There is a lot to be learned from watching animals as they go about their daily business I’m their environment. If you know what to look out for, you can pick up on tell-tail signs which will lead you to water, give you early warning if wild fire is near, help you to find salt and many more useful things.

Birds
  • Birds flying low and fast are usually heading toward a water source.
  • Birds flying from water are usually full and will often fly from branch to branch; fluttering and zig-zaging.
Bees

Honeybees nesting in the wild choose nest sites close to water supplies. Honeybees cannot survive without water as they use water to cool the hive, maintaining a temperature of around 35dec (C) or 95(F) preventing the wax from melting, water is mixed with pollen and honey to feed the young and to dilute their own food supply when the sugar levels are in excess of 50%. In hot climates, bees will require up to 2lt (2.1qts) per day. Bees will build their hive within 500mtrs of a sustainable watersource which could prove to be valuable to the thirsty survivor.

Honey is also a valuable survivor food which is rich in vitamins and a great energy source. Honey can be smeared over cuts providing protection from dirt and germs and properties which will hasten the healing process.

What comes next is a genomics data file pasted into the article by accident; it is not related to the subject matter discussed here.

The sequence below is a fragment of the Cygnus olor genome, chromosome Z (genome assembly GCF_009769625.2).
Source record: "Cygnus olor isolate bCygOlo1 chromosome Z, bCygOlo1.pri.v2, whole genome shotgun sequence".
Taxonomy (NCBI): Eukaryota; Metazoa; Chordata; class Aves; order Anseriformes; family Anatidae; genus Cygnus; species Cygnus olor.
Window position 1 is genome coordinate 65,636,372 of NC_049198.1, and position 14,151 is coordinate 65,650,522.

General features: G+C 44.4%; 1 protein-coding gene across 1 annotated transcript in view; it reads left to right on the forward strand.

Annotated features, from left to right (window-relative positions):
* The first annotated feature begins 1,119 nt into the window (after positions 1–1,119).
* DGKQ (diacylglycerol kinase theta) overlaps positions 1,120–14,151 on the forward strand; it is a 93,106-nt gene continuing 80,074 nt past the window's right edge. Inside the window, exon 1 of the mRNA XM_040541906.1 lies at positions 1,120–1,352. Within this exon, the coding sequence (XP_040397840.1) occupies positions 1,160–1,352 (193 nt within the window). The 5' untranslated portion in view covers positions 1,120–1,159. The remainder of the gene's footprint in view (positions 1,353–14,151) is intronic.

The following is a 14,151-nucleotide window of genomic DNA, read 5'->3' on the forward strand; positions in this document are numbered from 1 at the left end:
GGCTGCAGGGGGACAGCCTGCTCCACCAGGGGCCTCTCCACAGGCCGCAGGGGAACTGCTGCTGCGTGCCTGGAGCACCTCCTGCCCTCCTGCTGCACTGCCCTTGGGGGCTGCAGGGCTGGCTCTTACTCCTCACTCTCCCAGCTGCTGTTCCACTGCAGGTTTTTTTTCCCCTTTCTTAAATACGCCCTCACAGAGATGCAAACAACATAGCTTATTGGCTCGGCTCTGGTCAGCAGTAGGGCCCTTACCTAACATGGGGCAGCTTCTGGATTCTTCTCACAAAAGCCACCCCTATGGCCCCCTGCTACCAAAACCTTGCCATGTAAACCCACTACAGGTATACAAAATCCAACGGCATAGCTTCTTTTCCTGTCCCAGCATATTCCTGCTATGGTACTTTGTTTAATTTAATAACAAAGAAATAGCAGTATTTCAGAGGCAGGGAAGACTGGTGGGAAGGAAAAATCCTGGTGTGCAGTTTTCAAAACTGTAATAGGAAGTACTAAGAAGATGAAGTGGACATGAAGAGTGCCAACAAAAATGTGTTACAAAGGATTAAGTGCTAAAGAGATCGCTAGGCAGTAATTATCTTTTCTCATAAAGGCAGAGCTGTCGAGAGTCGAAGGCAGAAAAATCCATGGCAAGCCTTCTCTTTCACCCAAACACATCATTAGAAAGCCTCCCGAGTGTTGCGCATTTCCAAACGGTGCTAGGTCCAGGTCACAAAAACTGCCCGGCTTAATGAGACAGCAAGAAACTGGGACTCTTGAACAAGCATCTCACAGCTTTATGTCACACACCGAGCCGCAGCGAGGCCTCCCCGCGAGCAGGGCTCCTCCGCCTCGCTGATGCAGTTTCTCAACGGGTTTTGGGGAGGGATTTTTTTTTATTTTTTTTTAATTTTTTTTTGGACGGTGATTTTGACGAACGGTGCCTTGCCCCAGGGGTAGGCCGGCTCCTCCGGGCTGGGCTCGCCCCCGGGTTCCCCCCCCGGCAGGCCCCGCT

Tracks and Trails
  • When you find converging game trails, following them, in the direction of the arrow that they make where they meet, will lead to water.
Man Made Objects

In the desert you should always look underneath any man made objects you may come across such as a sheet of iron or the like, it may have been placed there on purpose to cover the entrance of a well or bore. This is common practice amongst locals in arid places.

Water Basics

Water is essential to life. No matter what situation you are in, without it, you won’t last very long. The human body is made up of about 85-90% water. It is an essential element for kidney and brain function and it helps to clear the waste out of our bodies.

The rule of thumb is that you can live for about:
Three (3) Weeks without food. But only. . .
Three (3) Days without water.